A Grassroots Report on the Current Protests in Nicaragua

New Orleans   Several years ago the Organizers Forum visited Managua and several other cities in Nicaragua to assess the status of the country and its civil society in the years since the revolution.  Now the government is undergoing fierce street protests led by students.  We received this report forwarded from friends to friends offering a street level view of the protests from the ground up, and I thought it was worth sharing.

Our companero began his email saying, “…the situation [is] changing on a daily basis, and with more time spent in meetings and in the streets and roads than in front of a computer, am just now getting around to send this . . . Since writing on [April] 24th, the death toll (assassinations by the police and paramilitary forces) has risen to more than 60 . . . and rising (lots of “disappeared”) . . . two massive opposition mobilizations (23rd and 28th April), preparations for a national dialogue . . . with the government continuing to put on a public face of “everything is normal” . . . Very similar to the behavior of Somoza in 1978-1979, shortly before he fled the country,. For obvious reasons, I´ve left out many “details” of the uprising.  Just trying to give a general picture of the situation here.

His report followed as an attachment:

For more than a decade Nicaragua has been living in an “Ortega-Murillo Family” dictatorship that centralized all power (and wealth) in the very limited circle that surrounded the presidential couple….Every effort was made to win over youth by downplaying the importance of a good education and offering a steady diet of “bread and circus”.

 

For more than a decade, Nicaraguan youth, in the absence of credible institutional support, have been left, for the most part, to their own resources to grow, mature, and try to take responsibility for their lives.  Many have done this through “social media”, forming circles of friends with whom they can communicate, and become more aware of what is happening.  These “cybernetic relationships” have helped in some way to deal with the alienation, frustration, and isolation they have experienced in a society in which everything is concentrated “above”, with little, if any, space for them.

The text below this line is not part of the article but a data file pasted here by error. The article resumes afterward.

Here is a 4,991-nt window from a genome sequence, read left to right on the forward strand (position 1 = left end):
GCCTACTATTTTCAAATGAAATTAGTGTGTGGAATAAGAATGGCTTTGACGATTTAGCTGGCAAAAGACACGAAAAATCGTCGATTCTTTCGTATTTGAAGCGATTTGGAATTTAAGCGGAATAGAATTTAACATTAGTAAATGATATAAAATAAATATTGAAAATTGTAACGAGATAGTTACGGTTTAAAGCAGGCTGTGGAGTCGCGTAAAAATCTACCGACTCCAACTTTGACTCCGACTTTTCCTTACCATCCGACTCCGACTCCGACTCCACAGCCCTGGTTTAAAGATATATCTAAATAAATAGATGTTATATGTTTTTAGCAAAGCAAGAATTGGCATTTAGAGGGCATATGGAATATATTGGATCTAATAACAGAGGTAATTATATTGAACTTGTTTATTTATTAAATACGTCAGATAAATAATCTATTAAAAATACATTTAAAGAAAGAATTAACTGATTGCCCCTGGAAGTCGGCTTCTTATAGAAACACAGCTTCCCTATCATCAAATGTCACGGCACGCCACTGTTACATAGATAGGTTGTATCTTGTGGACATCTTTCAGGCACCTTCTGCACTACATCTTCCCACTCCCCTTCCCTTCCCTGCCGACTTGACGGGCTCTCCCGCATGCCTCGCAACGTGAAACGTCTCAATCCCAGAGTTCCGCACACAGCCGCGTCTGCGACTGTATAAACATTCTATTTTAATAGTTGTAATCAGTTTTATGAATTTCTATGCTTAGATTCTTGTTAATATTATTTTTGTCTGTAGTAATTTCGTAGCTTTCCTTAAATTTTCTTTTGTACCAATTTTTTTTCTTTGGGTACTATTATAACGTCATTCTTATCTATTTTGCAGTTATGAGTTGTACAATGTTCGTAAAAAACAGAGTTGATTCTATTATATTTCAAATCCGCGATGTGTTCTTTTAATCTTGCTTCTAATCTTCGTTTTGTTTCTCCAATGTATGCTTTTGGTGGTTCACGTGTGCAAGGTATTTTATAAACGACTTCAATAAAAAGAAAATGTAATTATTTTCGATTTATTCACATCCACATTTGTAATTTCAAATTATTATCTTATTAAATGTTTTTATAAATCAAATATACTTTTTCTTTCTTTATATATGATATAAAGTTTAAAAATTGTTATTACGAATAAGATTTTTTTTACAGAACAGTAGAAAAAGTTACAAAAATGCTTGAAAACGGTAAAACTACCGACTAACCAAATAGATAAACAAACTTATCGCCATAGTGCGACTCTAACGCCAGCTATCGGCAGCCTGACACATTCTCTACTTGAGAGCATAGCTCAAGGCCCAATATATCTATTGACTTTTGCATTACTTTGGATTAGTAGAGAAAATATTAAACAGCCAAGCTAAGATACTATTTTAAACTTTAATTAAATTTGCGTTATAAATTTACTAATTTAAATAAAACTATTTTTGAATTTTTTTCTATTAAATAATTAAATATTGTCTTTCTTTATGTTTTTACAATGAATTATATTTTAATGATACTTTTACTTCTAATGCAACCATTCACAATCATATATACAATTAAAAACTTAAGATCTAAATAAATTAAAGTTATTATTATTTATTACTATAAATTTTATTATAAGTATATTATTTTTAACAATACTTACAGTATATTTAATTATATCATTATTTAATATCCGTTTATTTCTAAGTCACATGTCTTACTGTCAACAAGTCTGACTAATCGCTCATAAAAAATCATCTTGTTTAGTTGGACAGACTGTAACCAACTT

This all changed the night of April 17th of this year.  The previous weekend the presidential couple, with no consultation, announced a series of “reforms” to the Social Security System—a system that has been decimated over the years by governments using the system as a source of petty cash, lending millions to political friends, a bank of “phantom” employees—political party members—who did no work but received a monthly salary (in fact, 14 monthly salaries a year!), and not contributing their share to the ongoing needs of the system.  The imposed reforms raised the monthly quota that workers and employers would have to pay in to the system on a monthly basis, and cut the retirement benefits by 5%.  The reforms basically were an economic blow for just about everybody:  minimum-wage workers, sweatshop workers, teachers, health workers, construction workers, small businesses . . . up to the “big guys”.

 

For 48 hours there were VERBAL protests by business leaders, representatives of retired workers, a few independent unions, and some business representatives.  The night of Tuesday, April 17th, a group of college students gathered in front of the Jesuit university in Managua to protest against the reforms.  Pro-government groups passed by, trying to intimidate the students, but no violence resulted.  The following night, again in front of the Jesuit university, students gathered for another protest.  This time, under cover of darkness, pro-government forces began to attack the students with stones and rocks; result: a few minor injuries and all the glass portion of the entrance to the university destroyed.  Police present did nothing.

 

The following night (Thursday), the student protest moved to the Polytechnic University (UPOLI).  The police attacked the students . . . resulting in three student deaths.  Friday night, there were student mobilizations, marches, and demonstrations around the country.  Police reaction resulted in seven more deaths.  During the weekend, mobilizations increased and became massive.  Police violence also increased.  The death toll rose to 31; that is, in four days, 31 deaths.

 

Monday, April 23, there was an extraordinary mobilization in Managua, in which the business community joined students marching from the center of the city to the gates of Polytechnic University where the police have hundreds of students surrounded within the university.  The estimated number of participants in the mobilization is 500,000 . . . in the history of Nicaragua, only less than the number of participants in the pre-electoral march of February 21, 1990.